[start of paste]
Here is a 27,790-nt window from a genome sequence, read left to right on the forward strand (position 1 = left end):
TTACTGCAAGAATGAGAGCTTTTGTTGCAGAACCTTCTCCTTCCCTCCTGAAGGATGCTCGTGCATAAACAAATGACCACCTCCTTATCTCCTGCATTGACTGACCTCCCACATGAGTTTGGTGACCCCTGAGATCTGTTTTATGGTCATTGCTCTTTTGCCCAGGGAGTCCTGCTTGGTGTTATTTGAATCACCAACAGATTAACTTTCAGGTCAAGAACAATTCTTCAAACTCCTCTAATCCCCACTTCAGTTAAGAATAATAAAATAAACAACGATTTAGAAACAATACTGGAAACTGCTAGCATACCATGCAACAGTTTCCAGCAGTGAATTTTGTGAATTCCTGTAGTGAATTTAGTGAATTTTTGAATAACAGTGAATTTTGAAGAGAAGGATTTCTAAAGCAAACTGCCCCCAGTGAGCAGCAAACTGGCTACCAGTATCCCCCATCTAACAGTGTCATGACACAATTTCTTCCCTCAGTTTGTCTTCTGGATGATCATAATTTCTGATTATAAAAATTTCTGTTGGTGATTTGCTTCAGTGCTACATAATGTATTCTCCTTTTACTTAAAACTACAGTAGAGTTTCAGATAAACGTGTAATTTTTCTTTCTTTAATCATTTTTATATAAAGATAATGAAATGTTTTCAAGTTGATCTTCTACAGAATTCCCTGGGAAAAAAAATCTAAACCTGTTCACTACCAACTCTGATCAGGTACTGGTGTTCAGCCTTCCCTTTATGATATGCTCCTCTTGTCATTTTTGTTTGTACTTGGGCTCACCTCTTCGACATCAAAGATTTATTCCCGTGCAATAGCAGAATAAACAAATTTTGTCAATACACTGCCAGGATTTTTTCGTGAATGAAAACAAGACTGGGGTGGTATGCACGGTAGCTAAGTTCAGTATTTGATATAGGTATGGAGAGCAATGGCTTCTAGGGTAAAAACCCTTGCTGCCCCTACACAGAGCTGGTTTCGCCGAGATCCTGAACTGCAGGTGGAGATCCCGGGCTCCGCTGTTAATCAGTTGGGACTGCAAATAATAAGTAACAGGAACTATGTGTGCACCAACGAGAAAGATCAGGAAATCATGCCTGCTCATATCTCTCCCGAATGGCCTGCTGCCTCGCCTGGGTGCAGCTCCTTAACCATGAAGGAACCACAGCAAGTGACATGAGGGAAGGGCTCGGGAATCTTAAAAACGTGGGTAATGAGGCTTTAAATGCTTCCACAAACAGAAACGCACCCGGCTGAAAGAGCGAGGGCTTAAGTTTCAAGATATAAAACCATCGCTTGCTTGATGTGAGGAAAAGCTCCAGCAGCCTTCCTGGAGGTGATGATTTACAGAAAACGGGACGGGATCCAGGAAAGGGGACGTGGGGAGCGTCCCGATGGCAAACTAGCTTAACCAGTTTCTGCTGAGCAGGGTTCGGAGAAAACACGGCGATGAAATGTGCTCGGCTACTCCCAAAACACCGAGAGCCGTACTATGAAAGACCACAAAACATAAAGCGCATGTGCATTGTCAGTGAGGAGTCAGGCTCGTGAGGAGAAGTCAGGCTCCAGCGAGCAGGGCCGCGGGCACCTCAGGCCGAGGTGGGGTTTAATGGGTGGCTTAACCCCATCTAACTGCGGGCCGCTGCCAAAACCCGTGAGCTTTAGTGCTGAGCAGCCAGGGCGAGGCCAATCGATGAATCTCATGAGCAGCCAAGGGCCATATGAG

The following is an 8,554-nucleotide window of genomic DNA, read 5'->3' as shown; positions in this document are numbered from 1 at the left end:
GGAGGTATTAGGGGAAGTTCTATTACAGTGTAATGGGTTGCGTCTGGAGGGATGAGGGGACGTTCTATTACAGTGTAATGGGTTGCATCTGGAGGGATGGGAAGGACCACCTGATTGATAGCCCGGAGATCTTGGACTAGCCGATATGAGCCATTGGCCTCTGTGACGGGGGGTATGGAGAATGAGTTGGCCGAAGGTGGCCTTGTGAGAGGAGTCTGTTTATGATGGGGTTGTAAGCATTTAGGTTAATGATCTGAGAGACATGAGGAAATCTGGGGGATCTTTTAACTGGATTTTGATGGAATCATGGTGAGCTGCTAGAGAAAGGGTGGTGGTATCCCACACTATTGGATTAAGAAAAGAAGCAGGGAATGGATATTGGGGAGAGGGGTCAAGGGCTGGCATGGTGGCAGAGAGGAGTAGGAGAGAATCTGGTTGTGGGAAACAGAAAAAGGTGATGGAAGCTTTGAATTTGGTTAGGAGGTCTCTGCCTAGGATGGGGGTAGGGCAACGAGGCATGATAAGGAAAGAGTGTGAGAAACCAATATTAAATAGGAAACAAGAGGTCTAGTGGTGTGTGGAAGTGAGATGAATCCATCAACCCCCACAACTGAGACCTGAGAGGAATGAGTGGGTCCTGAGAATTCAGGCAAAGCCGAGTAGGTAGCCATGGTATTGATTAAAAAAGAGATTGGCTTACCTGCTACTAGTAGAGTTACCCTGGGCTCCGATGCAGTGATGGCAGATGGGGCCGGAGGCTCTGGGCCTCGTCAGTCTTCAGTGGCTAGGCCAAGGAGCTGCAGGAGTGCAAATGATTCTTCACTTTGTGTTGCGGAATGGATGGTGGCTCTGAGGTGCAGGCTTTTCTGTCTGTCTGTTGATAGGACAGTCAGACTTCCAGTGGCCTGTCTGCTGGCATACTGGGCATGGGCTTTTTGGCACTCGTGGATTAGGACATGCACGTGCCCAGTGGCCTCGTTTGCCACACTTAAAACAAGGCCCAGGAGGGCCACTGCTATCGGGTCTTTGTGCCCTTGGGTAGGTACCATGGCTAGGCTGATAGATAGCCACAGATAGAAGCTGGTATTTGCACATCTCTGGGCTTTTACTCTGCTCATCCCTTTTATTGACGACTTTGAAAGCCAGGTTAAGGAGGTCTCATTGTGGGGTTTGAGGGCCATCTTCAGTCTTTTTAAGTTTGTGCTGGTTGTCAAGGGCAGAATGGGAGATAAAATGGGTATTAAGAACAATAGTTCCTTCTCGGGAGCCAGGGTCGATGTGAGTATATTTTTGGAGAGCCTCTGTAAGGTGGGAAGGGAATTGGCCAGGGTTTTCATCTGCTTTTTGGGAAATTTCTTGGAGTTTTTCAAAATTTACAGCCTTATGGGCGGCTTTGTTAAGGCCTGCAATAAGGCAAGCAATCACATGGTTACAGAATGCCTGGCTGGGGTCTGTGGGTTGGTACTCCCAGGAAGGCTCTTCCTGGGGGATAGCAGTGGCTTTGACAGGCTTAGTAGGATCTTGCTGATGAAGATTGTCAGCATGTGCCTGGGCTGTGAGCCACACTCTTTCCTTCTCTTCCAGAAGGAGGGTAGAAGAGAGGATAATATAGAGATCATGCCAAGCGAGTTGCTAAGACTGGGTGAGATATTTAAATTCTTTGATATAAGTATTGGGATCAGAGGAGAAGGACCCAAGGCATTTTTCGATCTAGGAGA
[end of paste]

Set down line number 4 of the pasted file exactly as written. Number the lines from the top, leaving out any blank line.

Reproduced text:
GGAGGTATTAGGGGAAGTTCTATTACAGTGTAATGGGTTGCGTCTGGAGGGATGAGGGGACGTTCTATTACAGTGTAATGGGTTGCATCTGGAGGGATGGGAAGGACCACCTGATTGATAGCCCGGAGATCTTGGACTAGCCGATATGAGCCATTGGCCTCTGTGACGGGGGGTATGGAGAATGAGTTGGCCGAAGGTGGCCTTGTGAGAGGAGTCTGTTTATGATGGGGTTGTAAGCATTTAGGTTAATGATCTGAGAGACATGAGGAAATCTGGGGGATCTTTTAACTGGATTTTGATGGAATCATGGTGAGCTGCTAGAGAAAGGGTGGTGGTATCCCACACTATTGGATTAAGAAAAGAAGCAGGGAATGGATATTGGGGAGAGGGGTCAAGGGCTGGCATGGTGGCAGAGAGGAGTAGGAGAGAATCTGGTTGTGGGAAACAGAAAAAGGTGATGGAAGCTTTGAATTTGGTTAGGAGGTCTCTGCCTAGGATGGGGGTAGGGCAACGAGGCATGATAAGGAAAGAGTGTGAGAAACCAATATTAAATAGGAAACAAGAGGTCTAGTGGTGTGTGGAAGTGAGATGAATCCATCAACCCCCACAACTGAGACCTGAGAGGAATGAGTGGGTCCTGAGAATTCAGGCAAAGCCGAGTAGGTAGCCATGGTATTGATTAAAAAAGAGATTGGCTTACCTGCTACTAGTAGAGTTACCCTGGGCTCCGATGCAGTGATGGCAGATGGGGCCGGAGGCTCTGGGCCTCGTCAGTCTTCAGTGGCTAGGCCAAGGAGCTGCAGGAGTGCAAATGATTCTTCACTTTGTGTTGCGGAATGGATGGTGGCTCTGAGGTGCAGGCTTTTCTGTCTGTCTGTTGATAGGACAGTCAGACTTCCAGTGGCCTGTCTGCTGGCATACTGGGCATGGGCTTTTTGGCACTCGTGGATTAGGACATGCACGTGCCCAGTGGCCTCGTTTGCCACACTTAAAACAAGGCCCAGGAGGGCCACTGCTATCGGGTCTTTGTGCCCTTGGGTAGGTACCATGGCTAGGCTGATAGATAGCCACAGATAGAAGCTGGTATTTGCACATCTCTGGGCTTTTACTCTGCTCATCCCTTTTATTGACGACTTTGAAAGCCAGGTTAAGGAGGTCTCATTGTGGGGTTTGAGGGCCATCTTCAGTCTTTTTAAGTTTGTGCTGGTTGTCAAGGGCAGAATGGGAGATAAAATGGGTATTAAGAACAATAGTTCCTTCTCGGGAGCCAGGGTCGATGTGAGTATATTTTTGGAGAGCCTCTGTAAGGTGGGAAGGGAATTGGCCAGGGTTTTCATCTGCTTTTTGGGAAATTTCTTGGAGTTTTTCAAAATTTACAGCCTTATGGGCGGCTTTGTTAAGGCCTGCAATAAGGCAAGCAATCACATGGTTACAGAATGCCTGGCTGGGGTCTGTGGGTTGGTACTCCCAGGAAGGCTCTTCCTGGGGGATAGCAGTGGCTTTGACAGGCTTAGTAGGATCTTGCTGATGAAGATTGTCAGCATGTGCCTGGGCTGTGAGCCACACTCTTTCCTTCTCTTCCAGAAGGAGGGTAGAAGAGAGGATAATATAGAGATCATGCCAAGCGAGTTGCTAAGACTGGGTGAGATATTTAAATTCTTTGATATAAGTATTGGGATCAGAGGAGAAGGACCCAAGGCATTTTTCGATCTAGGAGA